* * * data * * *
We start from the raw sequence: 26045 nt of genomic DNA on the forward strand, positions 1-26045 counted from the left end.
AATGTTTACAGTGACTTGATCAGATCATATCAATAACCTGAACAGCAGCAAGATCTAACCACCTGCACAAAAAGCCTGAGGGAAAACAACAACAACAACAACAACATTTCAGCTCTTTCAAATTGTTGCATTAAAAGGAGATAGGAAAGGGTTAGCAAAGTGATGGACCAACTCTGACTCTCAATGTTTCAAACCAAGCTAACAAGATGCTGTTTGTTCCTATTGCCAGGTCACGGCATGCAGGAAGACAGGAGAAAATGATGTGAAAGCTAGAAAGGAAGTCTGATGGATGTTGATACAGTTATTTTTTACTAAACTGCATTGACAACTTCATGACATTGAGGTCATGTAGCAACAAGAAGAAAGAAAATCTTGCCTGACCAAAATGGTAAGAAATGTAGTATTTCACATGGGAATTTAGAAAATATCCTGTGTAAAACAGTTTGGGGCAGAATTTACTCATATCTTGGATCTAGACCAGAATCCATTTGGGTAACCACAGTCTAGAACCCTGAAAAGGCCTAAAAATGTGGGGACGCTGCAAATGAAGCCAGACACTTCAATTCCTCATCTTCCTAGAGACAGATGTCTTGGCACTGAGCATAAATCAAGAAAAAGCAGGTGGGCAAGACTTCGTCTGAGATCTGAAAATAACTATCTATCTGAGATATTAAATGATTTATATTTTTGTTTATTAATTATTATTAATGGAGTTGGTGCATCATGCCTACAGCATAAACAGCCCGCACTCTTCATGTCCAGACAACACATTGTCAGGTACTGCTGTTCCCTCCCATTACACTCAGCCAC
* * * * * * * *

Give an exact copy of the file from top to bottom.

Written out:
We start from the raw sequence: 26045 nt of genomic DNA on the forward strand, positions 1-26045 counted from the left end.
AATGTTTACAGTGACTTGATCAGATCATATCAATAACCTGAACAGCAGCAAGATCTAACCACCTGCACAAAAAGCCTGAGGGAAAACAACAACAACAACAACAACATTTCAGCTCTTTCAAATTGTTGCATTAAAAGGAGATAGGAAAGGGTTAGCAAAGTGATGGACCAACTCTGACTCTCAATGTTTCAAACCAAGCTAACAAGATGCTGTTTGTTCCTATTGCCAGGTCACGGCATGCAGGAAGACAGGAGAAAATGATGTGAAAGCTAGAAAGGAAGTCTGATGGATGTTGATACAGTTATTTTTTACTAAACTGCATTGACAACTTCATGACATTGAGGTCATGTAGCAACAAGAAGAAAGAAAATCTTGCCTGACCAAAATGGTAAGAAATGTAGTATTTCACATGGGAATTTAGAAAATATCCTGTGTAAAACAGTTTGGGGCAGAATTTACTCATATCTTGGATCTAGACCAGAATCCATTTGGGTAACCACAGTCTAGAACCCTGAAAAGGCCTAAAAATGTGGGGACGCTGCAAATGAAGCCAGACACTTCAATTCCTCATCTTCCTAGAGACAGATGTCTTGGCACTGAGCATAAATCAAGAAAAAGCAGGTGGGCAAGACTTCGTCTGAGATCTGAAAATAACTATCTATCTGAGATATTAAATGATTTATATTTTTGTTTATTAATTATTATTAATGGAGTTGGTGCATCATGCCTACAGCATAAACAGCCCGCACTCTTCATGTCCAGACAACACATTGTCAGGTACTGCTGTTCCCTCCCATTACACTCAGCCAC